It’s hard to believe it, but this week marked the 10th anniversary of the Young African Leaders Initiative (YALI). In 2010, 115 young leaders came to Washington to participate in the YALI’s inaugural program. Fast forward to today, and YALI is the U.S. government’s signature effort to invest in the next generation of African leaders with over 21,000 alumni and membership in the online YALI Network is over 650,000 strong.
For the past decade, YALI has provided African youth with opportunities to promote effective public administration, grow networks that connect Americans and Africans, create conditions for peace, prosperity, and security across the continent, and investment opportunities for U.S. businesses. YALI is comprised of the flagship Mandela Washington Fellowship exchange program, Regional Leadership Centers (RLCs) located in Ghana, Senegal, South Africa, and Kenya, and the virtual YALI Network community.
As the Special Coordinator for YALI, I am blessed with the opportunity to be serving a second Foreign Service tour supporting this amazing program. During my first assignment in 2011, I supported a forum for Young African Women Leaders who transformed their communities and their countries through their inspiring work. A lot has changed since then, but the caliber of YALI participants has remained constant.
Since 2010, YALI alumni have risen to high-ranking leadership positions and others are recognized with international awards. Five alumni have held or currently hold cabinet level positions; a 2016 Ghanaian Fellow was named 2017 Daily Trust African of the Year; and a 2014 Somalia Fellow was nominated for the Nobel Peace Prize in 2019 for her work to rehabilitate young people radicalized into joining armed militia groups in Somalia.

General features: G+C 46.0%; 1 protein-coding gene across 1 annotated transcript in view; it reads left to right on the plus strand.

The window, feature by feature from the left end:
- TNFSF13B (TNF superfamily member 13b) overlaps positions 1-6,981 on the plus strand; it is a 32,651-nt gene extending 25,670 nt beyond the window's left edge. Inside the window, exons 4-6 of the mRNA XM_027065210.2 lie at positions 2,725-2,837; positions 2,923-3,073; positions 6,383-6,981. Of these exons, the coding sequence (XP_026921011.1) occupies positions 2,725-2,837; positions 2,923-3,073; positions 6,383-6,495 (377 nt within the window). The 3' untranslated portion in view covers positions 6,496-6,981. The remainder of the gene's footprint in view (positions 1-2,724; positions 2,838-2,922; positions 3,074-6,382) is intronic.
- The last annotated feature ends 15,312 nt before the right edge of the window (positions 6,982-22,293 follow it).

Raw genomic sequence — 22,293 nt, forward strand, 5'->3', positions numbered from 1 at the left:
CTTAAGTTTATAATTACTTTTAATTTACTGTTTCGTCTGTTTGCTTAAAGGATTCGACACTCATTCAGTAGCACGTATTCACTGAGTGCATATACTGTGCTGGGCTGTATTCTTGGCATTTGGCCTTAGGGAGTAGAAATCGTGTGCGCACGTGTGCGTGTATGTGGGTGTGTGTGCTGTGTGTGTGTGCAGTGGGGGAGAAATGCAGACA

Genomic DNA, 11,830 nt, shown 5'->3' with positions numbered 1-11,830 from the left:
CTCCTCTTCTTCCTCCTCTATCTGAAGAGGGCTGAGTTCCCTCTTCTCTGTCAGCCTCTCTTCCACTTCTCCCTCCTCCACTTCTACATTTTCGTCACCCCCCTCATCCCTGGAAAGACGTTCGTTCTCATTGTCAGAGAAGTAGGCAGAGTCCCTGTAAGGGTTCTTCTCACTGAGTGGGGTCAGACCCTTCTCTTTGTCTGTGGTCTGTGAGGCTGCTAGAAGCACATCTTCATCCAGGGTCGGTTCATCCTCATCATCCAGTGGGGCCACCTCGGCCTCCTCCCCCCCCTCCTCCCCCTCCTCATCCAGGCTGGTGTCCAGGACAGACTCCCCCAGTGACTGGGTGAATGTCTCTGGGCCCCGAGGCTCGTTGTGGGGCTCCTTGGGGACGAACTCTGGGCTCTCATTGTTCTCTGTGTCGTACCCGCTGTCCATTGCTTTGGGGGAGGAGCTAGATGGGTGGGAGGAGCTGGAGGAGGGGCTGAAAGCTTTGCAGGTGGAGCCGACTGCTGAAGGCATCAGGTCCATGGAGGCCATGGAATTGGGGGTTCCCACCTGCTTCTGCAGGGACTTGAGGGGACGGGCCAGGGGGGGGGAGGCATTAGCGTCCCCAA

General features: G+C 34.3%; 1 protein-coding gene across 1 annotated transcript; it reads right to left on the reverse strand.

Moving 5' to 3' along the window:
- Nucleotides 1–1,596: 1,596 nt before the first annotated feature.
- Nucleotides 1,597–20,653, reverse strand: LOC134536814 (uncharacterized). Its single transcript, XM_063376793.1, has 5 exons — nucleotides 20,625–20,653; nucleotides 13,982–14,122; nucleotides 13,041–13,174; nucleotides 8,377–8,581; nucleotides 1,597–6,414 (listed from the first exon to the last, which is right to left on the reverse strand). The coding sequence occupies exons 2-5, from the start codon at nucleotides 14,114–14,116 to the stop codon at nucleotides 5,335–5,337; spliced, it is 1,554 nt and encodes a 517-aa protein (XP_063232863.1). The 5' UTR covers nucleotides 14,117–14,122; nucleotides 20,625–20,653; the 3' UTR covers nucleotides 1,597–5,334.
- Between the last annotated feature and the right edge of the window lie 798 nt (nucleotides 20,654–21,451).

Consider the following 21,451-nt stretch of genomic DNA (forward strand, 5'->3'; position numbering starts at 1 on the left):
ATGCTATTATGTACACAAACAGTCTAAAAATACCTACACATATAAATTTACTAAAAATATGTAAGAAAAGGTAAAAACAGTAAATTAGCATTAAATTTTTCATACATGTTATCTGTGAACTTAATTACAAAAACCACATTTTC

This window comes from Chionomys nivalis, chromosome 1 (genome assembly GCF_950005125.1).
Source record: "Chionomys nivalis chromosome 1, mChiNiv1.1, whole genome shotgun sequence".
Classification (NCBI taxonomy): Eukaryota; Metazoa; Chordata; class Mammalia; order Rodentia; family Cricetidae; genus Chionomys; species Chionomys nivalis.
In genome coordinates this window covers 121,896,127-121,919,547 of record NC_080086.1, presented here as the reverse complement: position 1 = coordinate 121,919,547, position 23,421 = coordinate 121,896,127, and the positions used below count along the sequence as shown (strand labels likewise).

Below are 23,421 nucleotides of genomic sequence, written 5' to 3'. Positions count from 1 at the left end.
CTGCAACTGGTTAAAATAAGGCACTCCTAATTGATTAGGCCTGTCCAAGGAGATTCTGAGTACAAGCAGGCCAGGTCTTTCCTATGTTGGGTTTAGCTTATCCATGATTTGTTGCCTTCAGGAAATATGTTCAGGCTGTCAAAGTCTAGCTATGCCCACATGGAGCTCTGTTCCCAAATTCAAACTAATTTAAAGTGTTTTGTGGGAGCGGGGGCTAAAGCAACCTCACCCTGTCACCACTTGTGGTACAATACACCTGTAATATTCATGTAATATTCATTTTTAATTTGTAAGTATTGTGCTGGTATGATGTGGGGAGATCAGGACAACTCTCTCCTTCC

But YALI’s impressive numbers, programs, or even the long list of awards alumni have received are not what makes YALI special – it’s the young leaders themselves who embody YALI’s spirit of service leadership, a leadership philosophy in which the main goal of the leader is to serve YALI, not just another program. YALI is a movement propelling a generation of leaders across Sub-Saharan Africa. The YALI generation is holding their leaders accountable, serving their communities, and breaking barriers.
“The YALIServes campaign,” said one Network member, “has developed me into a leader who is prepared to fight all social issues in my community. It has also prepared me to be an entrepreneur and a leading example. It has improved both my confidence and commitment to my community.”
Who is the YALI generation? It is 2011 alumna Robyn Kriel, a fearless reporter from Zimbabwe who has written about corruption and human rights abuses in her country. She was beaten by police and her mother was imprisoned, but Robyn continued reporting because the people of Zimbabwe “want their stories to be told.”
The YALI generation is Network member Sam Sheka Moi from Sierra Leone, who regularly leads service projects to make a positive impact in his community. Sam has completed 21 YALI Network online courses and organized several in-person “YALILearns” events using those course materials from campaigns like Africa4Her, YALIGoesGreen, and YALIEntrepreneurs.
It is Dr. Laud Anthony Basing, a 2016 alumnus from Ghana who recently led a team of scientists to develop a Rapid Diagnostic Test for COVID-19. Dr. Basing credits his Fellowship experience and expanded professional network as key components in reaching the full potential of his business and work.
YALI members across the continent are making small changes that lead to big impacts across the continent. The YALI generation is rising up to meet today’s challenges, including COVID-19, the locust plague in East Africa, and a global reckoning on social justice. As we celebrate the past decade and look ahead to the future, I am confident that the future of not only Africa, but the world, is in good hands.
Happy 10th Anniversary, YALI!
About the Author: Elizabeth “Liz” Liu is Foreign Service Officer serving as the Special Coordinator for the Young African Leaders Initiative in the Bureau of African Affairs at the U.S. Department of State. Liz also serves as the Secretary for the Asian American Foreign Affairs Association, an employee affinity group for the U.S. Department of State.